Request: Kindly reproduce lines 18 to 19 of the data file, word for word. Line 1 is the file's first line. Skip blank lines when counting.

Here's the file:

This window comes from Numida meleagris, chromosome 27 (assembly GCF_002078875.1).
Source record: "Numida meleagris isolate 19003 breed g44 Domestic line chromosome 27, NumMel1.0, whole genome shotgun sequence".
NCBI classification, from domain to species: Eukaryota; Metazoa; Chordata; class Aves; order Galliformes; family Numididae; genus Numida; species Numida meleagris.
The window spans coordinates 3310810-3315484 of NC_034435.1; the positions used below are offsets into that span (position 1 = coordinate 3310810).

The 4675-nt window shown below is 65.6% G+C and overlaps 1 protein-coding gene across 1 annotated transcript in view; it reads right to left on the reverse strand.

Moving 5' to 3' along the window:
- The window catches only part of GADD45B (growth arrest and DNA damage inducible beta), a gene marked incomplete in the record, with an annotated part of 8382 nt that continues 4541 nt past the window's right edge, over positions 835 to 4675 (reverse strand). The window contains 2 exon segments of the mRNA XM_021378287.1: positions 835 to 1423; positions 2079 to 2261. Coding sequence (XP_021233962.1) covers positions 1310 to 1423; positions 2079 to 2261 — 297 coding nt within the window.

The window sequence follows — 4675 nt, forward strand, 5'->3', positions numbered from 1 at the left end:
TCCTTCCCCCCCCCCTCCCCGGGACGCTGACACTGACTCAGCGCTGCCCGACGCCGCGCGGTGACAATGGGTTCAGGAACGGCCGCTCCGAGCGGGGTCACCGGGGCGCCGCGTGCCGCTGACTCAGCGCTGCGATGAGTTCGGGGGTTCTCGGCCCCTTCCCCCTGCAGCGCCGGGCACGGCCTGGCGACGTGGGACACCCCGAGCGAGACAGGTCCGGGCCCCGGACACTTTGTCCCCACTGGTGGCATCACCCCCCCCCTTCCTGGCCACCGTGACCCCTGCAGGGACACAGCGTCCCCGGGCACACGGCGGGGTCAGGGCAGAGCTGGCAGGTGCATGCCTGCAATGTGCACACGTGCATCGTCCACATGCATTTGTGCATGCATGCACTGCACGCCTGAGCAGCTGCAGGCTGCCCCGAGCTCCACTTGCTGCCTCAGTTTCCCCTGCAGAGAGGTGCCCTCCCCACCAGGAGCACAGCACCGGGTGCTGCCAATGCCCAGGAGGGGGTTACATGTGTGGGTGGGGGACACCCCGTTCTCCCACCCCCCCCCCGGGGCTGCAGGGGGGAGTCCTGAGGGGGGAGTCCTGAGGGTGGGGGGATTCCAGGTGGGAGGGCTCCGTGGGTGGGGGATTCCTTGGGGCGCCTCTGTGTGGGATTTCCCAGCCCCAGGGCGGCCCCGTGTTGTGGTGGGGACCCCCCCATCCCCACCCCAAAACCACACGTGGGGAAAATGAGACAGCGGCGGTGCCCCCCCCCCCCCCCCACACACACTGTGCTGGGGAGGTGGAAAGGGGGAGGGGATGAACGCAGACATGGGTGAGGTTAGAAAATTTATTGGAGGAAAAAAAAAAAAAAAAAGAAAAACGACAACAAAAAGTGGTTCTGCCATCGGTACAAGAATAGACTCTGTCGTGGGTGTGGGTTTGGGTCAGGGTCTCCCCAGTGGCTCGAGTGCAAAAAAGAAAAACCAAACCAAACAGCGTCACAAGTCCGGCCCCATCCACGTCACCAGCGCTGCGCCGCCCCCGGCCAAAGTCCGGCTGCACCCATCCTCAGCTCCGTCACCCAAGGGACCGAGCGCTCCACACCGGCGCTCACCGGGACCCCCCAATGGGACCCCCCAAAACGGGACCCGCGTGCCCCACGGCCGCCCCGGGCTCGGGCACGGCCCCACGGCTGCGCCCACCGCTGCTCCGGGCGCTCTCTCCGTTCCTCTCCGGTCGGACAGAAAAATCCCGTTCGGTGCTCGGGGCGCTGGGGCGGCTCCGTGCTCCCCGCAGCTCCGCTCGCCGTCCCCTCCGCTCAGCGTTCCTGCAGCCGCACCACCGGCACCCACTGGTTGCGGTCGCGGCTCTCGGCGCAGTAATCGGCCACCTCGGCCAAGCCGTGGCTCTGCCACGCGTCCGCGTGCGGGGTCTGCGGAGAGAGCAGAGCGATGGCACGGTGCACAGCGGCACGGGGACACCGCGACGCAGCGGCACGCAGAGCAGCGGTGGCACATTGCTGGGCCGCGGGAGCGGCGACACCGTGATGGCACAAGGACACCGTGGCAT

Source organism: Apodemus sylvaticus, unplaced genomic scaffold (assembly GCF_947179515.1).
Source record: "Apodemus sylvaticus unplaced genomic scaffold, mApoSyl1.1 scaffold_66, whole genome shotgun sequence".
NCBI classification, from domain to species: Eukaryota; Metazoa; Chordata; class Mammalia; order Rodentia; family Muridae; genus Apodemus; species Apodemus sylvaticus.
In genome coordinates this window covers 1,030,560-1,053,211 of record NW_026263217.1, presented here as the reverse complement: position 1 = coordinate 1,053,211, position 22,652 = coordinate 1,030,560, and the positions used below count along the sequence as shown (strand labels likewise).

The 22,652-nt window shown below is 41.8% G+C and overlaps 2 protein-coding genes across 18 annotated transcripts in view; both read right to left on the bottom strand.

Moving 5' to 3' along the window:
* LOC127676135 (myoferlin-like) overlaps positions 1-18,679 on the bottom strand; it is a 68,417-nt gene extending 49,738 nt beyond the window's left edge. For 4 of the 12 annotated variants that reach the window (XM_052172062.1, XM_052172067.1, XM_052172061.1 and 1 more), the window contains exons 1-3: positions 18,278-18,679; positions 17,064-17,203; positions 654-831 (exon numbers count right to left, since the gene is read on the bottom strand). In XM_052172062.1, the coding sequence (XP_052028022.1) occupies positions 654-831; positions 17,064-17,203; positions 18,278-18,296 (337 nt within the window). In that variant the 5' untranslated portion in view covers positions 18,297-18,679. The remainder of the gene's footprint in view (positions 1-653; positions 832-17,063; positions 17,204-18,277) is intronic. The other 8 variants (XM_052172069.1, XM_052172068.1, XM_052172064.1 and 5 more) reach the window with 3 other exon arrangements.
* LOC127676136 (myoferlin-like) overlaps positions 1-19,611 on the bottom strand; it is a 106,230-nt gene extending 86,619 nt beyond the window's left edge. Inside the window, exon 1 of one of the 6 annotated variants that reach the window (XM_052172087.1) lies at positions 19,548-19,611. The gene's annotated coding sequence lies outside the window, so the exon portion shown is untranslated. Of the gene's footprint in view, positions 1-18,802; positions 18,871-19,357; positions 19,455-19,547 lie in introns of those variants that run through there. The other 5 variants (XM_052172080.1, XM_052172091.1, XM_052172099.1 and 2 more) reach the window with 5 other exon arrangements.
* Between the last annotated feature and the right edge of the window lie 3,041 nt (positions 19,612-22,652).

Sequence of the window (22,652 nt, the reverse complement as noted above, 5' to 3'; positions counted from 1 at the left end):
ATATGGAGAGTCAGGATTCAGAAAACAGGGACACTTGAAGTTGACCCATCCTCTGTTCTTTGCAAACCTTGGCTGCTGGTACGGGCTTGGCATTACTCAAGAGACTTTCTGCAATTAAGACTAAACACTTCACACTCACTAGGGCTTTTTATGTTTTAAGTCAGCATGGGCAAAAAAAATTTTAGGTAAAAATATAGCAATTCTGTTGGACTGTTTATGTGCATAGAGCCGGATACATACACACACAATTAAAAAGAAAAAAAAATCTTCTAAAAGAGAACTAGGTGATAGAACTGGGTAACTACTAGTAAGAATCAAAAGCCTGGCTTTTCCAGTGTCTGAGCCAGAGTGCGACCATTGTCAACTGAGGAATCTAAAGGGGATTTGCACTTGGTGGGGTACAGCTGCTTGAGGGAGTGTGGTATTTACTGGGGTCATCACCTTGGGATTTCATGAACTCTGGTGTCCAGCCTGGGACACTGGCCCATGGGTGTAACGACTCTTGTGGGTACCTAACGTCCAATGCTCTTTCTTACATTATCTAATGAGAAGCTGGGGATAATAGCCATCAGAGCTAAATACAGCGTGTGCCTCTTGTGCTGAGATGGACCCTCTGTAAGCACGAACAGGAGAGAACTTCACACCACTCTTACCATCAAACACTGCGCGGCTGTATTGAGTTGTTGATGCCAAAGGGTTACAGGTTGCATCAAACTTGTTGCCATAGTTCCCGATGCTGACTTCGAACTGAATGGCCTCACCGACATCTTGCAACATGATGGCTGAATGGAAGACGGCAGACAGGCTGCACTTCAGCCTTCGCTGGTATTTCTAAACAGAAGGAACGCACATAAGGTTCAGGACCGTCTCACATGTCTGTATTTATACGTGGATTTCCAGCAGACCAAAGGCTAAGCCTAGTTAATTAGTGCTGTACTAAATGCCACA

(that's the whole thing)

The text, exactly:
* Between the last annotated feature and the right edge of the window lie 3,041 nt (positions 19,612-22,652).

Sequence of the window (22,652 nt, the reverse complement as noted above, 5' to 3'; positions counted from 1 at the left end):